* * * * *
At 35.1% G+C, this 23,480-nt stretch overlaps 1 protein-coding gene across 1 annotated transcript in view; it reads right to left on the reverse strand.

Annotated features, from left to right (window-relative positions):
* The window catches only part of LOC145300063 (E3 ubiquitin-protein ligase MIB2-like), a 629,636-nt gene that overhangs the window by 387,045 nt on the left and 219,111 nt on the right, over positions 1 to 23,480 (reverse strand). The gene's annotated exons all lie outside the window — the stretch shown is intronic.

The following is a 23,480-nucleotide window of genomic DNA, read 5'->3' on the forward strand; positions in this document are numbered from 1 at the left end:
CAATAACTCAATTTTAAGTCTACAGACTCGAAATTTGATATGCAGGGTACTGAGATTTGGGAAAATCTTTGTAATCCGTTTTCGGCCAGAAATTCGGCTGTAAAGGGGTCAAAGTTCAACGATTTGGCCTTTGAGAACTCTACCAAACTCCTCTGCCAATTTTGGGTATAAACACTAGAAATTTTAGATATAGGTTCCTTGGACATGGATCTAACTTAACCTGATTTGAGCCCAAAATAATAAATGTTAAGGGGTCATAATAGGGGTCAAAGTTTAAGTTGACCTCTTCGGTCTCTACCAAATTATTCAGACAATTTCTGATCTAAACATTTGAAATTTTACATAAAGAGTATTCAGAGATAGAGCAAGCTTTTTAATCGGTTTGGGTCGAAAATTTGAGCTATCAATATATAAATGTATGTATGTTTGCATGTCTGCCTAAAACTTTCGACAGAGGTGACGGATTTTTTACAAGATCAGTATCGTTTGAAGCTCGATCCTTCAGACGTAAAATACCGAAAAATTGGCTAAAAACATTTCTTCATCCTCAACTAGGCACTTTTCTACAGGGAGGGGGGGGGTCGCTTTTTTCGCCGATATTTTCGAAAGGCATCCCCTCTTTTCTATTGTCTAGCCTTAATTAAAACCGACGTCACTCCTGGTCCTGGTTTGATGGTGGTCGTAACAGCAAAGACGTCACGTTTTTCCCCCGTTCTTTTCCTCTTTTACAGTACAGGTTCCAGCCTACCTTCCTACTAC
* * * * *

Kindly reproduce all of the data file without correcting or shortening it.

At 35.1% G+C, this 23,480-nt stretch overlaps 1 protein-coding gene across 1 annotated transcript in view; it reads right to left on the reverse strand.

Annotated features, from left to right (window-relative positions):
* The window catches only part of LOC145300063 (E3 ubiquitin-protein ligase MIB2-like), a 629,636-nt gene that overhangs the window by 387,045 nt on the left and 219,111 nt on the right, over positions 1 to 23,480 (reverse strand). The gene's annotated exons all lie outside the window — the stretch shown is intronic.

The following is a 23,480-nucleotide window of genomic DNA, read 5'->3' on the forward strand; positions in this document are numbered from 1 at the left end:
CAATAACTCAATTTTAAGTCTACAGACTCGAAATTTGATATGCAGGGTACTGAGATTTGGGAAAATCTTTGTAATCCGTTTTCGGCCAGAAATTCGGCTGTAAAGGGGTCAAAGTTCAACGATTTGGCCTTTGAGAACTCTACCAAACTCCTCTGCCAATTTTGGGTATAAACACTAGAAATTTTAGATATAGGTTCCTTGGACATGGATCTAACTTAACCTGATTTGAGCCCAAAATAATAAATGTTAAGGGGTCATAATAGGGGTCAAAGTTTAAGTTGACCTCTTCGGTCTCTACCAAATTATTCAGACAATTTCTGATCTAAACATTTGAAATTTTACATAAAGAGTATTCAGAGATAGAGCAAGCTTTTTAATCGGTTTGGGTCGAAAATTTGAGCTATCAATATATAAATGTATGTATGTTTGCATGTCTGCCTAAAACTTTCGACAGAGGTGACGGATTTTTTACAAGATCAGTATCGTTTGAAGCTCGATCCTTCAGACGTAAAATACCGAAAAATTGGCTAAAAACATTTCTTCATCCTCAACTAGGCACTTTTCTACAGGGAGGGGGGGGGTCGCTTTTTTCGCCGATATTTTCGAAAGGCATCCCCTCTTTTCTATTGTCTAGCCTTAATTAAAACCGACGTCACTCCTGGTCCTGGTTTGATGGTGGTCGTAACAGCAAAGACGTCACGTTTTTCCCCCGTTCTTTTCCTCTTTTACAGTACAGGTTCCAGCCTACCTTCCTACTAC